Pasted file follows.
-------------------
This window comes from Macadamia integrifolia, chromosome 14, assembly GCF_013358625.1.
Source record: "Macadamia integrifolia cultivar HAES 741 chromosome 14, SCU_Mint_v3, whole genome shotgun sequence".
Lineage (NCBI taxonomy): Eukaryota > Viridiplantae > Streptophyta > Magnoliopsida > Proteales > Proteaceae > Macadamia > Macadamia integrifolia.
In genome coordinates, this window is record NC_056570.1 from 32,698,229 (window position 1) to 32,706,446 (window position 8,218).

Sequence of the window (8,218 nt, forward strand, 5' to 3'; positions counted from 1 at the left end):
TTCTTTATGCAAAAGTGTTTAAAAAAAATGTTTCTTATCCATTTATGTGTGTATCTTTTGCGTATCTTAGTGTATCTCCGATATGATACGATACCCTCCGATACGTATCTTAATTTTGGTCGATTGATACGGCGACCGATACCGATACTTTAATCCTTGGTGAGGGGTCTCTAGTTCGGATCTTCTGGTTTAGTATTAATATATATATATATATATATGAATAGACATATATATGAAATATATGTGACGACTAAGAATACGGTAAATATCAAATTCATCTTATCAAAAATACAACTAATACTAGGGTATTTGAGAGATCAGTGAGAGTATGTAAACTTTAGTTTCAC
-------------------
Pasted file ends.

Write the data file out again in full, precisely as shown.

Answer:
This window comes from Macadamia integrifolia, chromosome 14, assembly GCF_013358625.1.
Source record: "Macadamia integrifolia cultivar HAES 741 chromosome 14, SCU_Mint_v3, whole genome shotgun sequence".
Lineage (NCBI taxonomy): Eukaryota > Viridiplantae > Streptophyta > Magnoliopsida > Proteales > Proteaceae > Macadamia > Macadamia integrifolia.
In genome coordinates, this window is record NC_056570.1 from 32,698,229 (window position 1) to 32,706,446 (window position 8,218).

Sequence of the window (8,218 nt, forward strand, 5' to 3'; positions counted from 1 at the left end):
TTCTTTATGCAAAAGTGTTTAAAAAAAATGTTTCTTATCCATTTATGTGTGTATCTTTTGCGTATCTTAGTGTATCTCCGATATGATACGATACCCTCCGATACGTATCTTAATTTTGGTCGATTGATACGGCGACCGATACCGATACTTTAATCCTTGGTGAGGGGTCTCTAGTTCGGATCTTCTGGTTTAGTATTAATATATATATATATATATATGAATAGACATATATATGAAATATATGTGACGACTAAGAATACGGTAAATATCAAATTCATCTTATCAAAAATACAACTAATACTAGGGTATTTGAGAGATCAGTGAGAGTATGTAAACTTTAGTTTCAC